Thursday, December 18, 2014
Deleting the internet
Men, Women & Children spoilers to follow.
During the first half of Men, Women & Children, I was already mentally composing a post in my Facebook film discussion group which would read "Most unfairly maligned movie of the year: Men, Women & Children."
Then the movie went on a half-hour too long, and culminated in three instances of parents "deleting their children's internet" within about ten minutes of screen time.
Now, the biggest obstacle faced by movies with interweaving narratives is how to reach a satisfying climax that does not rely on a tragic or overwrought resolution to each story. Last year's movie Disconnect, which explores similar issues of "how we live in the internet age," was a particularly egregious offender in this regard, as there was literally a montage of three simultaneous instances of violence at the climax of the three main storylines.
Men, Women & Children does not go that far ... it seems to have consciously styled itself as a more life-sized entity. However, it does reveal itself as somewhat absurd when, consecutively, the following three things happen:
- Security fascist Jennifer Garner discovers that her daughter has been hiding a Tumblr account from her in which she wears wigs and says things without her mother censoring her, and she subsequently deletes everything on her daughter's desktop and changes all of her passwords.
- Divorced dad Dean Norris reads comments posted by his son's internet acquaintances on a World of Warcraft type game, about having sex with the mother who abandoned them, and promptly deletes his son's player account.
- Misguided mom Judy Greer learns that her teenage daughter didn't get accepted into a reality show competition because the website containing pictures of her daughter strays too close to child pornography, and she takes down the website. (A website where the mom herself was the primary photographer, mind you.)
Um, gee, Jason Reitman -- do you think the solution to all the world's problems is parents getting more involved in their children's internet use?
It's not quite as black-and-white as that, because the first two of these actions are ultimately portrayed as the wrong move to have made (Garner learns she isn't letting her daughter just be a teenager, and Norris' son tries to commit suicide). But the message that the internet has compromised our collective humanity rings loudly indeed.
And I suppose that's why this movie has been maligned. The similarity of the resolution of these stories stuck in the craw of even someone like me, the rare person who has positive things to say about the movie as well.
So, let's devote a paragraph to some of those positives. For starters, this movie is not nearly as overwrought as I thought it would be. Reitman seems to have heeded certain lessons about previous films that delved into this type of subject matter, but failed to heed others. However, the lessons he did heed result in this movie having a lot more nuance than you might think, both in its view of the world (there are almost no purely villainous characters) and in its execution of the drama (the actors and the dialogue are both better than they might need to be). The movie also has one of my favorite soundtracks of 2014.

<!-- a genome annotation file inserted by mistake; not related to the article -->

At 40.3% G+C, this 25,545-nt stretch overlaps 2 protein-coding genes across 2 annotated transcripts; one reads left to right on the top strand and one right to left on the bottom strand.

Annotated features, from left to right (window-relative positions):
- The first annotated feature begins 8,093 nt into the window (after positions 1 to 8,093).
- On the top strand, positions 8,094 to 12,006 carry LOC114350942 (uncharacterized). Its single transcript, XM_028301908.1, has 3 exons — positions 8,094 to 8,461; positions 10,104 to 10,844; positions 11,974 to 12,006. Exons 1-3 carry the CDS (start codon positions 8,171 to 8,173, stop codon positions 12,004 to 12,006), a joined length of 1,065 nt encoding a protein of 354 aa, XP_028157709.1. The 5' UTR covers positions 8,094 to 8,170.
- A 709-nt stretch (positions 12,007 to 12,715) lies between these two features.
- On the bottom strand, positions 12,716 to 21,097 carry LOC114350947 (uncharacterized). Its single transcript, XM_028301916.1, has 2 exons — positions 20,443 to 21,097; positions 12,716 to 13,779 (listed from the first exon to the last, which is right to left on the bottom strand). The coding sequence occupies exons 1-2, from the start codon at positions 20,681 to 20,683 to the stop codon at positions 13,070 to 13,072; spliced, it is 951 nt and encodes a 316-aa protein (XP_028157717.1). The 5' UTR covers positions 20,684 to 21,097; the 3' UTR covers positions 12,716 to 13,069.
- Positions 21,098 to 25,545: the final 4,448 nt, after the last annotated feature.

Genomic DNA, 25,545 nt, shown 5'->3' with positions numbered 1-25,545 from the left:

It was looking up the soundtrack on iTunes afterward, though, that made me realize an irony about Men, Women & Children -- I didn't actually need to go to the theater to see this movie, as it was already available, you guessed it, on the internet. In fact, it didn't even bear the typical iTunes new release rental price of $5.99 or $6.99. I could have rented this movie for a mere $3.99 in standard definition.
I think this says something about just how much this movie came and went. Having seen the trailer months ago, I had this movie on my radar for plenty of time. Yet I didn't hear anyone talking about it in the U.S. when it was released -- the substantial negative buzz originated from its screening in Toronto in September. I thought it wasn't due in theaters until Christmastime, and then one day I realized it had already come and gone (making fewer than $1 million in the U.S.) and was playing here in Australia without much fanfare.
The reason I chose it on Tuesday, for discount movie night at the Sun Theatre in Yarraville, was because it was the movie I most wanted to see that was not already available from iTunes (or so I thought). You see, we find ourselves in a weird time of the year in Australia, where the holiday releases are just out of reach, and some of the stuff that's hitting theaters now is also debuting on video in the U.S. Other contenders for a discount night movie included things like The Captive and The Congress, but I knew those could be gotten for half of even the discount price via Apple. I thought I was being smart by grabbing something that wouldn't otherwise be available to me until after my ranking deadline in January, but alas, no.
Well, at least I got one half of a good movie out of it ... and a movie that is, indeed, probably more maligned than it truly deserves to be.